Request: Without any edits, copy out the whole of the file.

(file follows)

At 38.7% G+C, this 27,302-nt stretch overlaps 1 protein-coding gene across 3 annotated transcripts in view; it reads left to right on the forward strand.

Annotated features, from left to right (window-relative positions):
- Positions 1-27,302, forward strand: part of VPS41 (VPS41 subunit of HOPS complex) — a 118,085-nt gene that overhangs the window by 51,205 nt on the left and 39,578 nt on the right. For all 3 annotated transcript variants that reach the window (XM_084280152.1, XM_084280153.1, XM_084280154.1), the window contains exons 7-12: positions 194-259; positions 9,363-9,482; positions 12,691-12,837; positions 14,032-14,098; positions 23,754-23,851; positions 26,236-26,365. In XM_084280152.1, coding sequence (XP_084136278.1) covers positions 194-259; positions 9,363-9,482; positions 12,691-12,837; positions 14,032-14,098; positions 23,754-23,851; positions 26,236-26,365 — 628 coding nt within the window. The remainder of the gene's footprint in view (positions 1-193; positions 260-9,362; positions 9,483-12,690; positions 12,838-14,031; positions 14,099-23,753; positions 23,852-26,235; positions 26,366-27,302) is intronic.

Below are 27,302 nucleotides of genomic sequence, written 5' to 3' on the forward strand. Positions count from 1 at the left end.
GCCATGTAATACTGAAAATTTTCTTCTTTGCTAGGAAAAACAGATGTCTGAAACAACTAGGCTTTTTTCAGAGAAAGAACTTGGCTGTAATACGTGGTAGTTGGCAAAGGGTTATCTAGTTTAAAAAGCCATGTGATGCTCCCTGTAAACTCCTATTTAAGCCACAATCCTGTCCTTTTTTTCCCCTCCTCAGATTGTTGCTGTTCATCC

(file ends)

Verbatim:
At 38.7% G+C, this 27,302-nt stretch overlaps 1 protein-coding gene across 3 annotated transcripts in view; it reads left to right on the forward strand.

Annotated features, from left to right (window-relative positions):
- Positions 1-27,302, forward strand: part of VPS41 (VPS41 subunit of HOPS complex) — a 118,085-nt gene that overhangs the window by 51,205 nt on the left and 39,578 nt on the right. For all 3 annotated transcript variants that reach the window (XM_084280152.1, XM_084280153.1, XM_084280154.1), the window contains exons 7-12: positions 194-259; positions 9,363-9,482; positions 12,691-12,837; positions 14,032-14,098; positions 23,754-23,851; positions 26,236-26,365. In XM_084280152.1, coding sequence (XP_084136278.1) covers positions 194-259; positions 9,363-9,482; positions 12,691-12,837; positions 14,032-14,098; positions 23,754-23,851; positions 26,236-26,365 — 628 coding nt within the window. The remainder of the gene's footprint in view (positions 1-193; positions 260-9,362; positions 9,483-12,690; positions 12,838-14,031; positions 14,099-23,753; positions 23,852-26,235; positions 26,366-27,302) is intronic.

Below are 27,302 nucleotides of genomic sequence, written 5' to 3' on the forward strand. Positions count from 1 at the left end.
GCCATGTAATACTGAAAATTTTCTTCTTTGCTAGGAAAAACAGATGTCTGAAACAACTAGGCTTTTTTCAGAGAAAGAACTTGGCTGTAATACGTGGTAGTTGGCAAAGGGTTATCTAGTTTAAAAAGCCATGTGATGCTCCCTGTAAACTCCTATTTAAGCCACAATCCTGTCCTTTTTTTCCCCTCCTCAGATTGTTGCTGTTCATCC